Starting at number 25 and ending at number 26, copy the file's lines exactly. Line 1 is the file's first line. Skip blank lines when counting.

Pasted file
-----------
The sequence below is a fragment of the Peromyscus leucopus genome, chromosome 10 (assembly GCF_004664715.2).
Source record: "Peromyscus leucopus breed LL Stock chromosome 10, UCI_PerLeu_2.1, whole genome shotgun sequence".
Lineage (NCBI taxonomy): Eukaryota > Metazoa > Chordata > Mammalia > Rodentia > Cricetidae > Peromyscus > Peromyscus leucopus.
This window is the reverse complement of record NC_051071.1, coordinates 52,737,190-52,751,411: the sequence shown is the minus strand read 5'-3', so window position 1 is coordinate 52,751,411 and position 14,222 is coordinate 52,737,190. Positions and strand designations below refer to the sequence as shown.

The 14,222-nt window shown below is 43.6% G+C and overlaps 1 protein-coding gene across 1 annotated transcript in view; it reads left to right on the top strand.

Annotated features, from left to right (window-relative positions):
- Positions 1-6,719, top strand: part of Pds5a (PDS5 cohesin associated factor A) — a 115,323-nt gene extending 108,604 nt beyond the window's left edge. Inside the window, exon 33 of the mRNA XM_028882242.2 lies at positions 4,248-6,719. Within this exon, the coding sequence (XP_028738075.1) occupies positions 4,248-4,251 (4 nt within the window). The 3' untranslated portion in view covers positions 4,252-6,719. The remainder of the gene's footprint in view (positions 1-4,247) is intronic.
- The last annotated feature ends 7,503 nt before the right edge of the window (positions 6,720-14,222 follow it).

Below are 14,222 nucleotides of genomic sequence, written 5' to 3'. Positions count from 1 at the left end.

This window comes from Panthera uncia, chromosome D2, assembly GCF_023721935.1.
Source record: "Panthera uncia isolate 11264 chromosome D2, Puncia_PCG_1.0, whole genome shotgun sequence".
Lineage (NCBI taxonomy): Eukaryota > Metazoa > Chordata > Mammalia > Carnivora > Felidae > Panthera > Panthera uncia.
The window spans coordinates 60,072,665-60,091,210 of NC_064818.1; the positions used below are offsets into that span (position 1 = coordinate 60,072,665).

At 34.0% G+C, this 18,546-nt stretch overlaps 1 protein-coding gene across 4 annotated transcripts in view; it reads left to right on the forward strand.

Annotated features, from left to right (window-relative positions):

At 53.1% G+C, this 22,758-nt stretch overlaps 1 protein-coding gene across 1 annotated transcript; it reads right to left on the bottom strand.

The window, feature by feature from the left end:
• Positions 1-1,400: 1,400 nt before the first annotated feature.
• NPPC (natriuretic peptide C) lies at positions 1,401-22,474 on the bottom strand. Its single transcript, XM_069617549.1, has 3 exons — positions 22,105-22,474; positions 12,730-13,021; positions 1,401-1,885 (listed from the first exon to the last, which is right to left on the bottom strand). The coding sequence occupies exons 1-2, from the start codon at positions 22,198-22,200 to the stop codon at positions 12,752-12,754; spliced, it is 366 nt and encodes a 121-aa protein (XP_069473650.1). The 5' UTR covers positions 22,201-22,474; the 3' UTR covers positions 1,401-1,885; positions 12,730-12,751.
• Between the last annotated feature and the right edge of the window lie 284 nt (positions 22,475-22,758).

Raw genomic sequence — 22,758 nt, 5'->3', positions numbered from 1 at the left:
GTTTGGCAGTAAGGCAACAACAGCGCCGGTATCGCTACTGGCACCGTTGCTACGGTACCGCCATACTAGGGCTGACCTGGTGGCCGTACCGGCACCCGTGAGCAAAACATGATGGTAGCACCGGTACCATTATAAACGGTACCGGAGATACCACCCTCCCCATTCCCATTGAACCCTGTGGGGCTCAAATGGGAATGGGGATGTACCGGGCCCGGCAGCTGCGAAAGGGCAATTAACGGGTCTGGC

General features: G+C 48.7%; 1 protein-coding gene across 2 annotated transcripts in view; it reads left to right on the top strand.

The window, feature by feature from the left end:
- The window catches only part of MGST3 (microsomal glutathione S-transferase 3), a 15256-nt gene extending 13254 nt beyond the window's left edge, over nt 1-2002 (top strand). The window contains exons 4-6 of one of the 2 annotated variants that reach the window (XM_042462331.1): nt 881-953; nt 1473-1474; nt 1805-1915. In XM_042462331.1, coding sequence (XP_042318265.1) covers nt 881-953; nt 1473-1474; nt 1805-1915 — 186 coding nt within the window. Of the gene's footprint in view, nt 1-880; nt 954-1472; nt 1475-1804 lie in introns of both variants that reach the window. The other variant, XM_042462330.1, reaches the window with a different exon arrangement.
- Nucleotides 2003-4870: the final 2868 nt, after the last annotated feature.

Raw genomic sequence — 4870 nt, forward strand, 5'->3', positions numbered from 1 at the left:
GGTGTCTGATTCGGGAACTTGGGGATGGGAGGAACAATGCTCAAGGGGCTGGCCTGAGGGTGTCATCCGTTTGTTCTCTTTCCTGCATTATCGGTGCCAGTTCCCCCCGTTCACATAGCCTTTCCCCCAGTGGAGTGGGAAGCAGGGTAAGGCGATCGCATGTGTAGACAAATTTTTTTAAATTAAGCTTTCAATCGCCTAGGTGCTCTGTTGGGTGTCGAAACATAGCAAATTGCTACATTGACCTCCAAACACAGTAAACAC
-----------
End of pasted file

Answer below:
- The window catches only part of MGST3 (microsomal glutathione S-transferase 3), a 15256-nt gene extending 13254 nt beyond the window's left edge, over nt 1-2002 (top strand). The window contains exons 4-6 of one of the 2 annotated variants that reach the window (XM_042462331.1): nt 881-953; nt 1473-1474; nt 1805-1915. In XM_042462331.1, coding sequence (XP_042318265.1) covers nt 881-953; nt 1473-1474; nt 1805-1915 — 186 coding nt within the window. Of the gene's footprint in view, nt 1-880; nt 954-1472; nt 1475-1804 lie in introns of both variants that reach the window. The other variant, XM_042462330.1, reaches the window with a different exon arrangement.
- Nucleotides 2003-4870: the final 2868 nt, after the last annotated feature.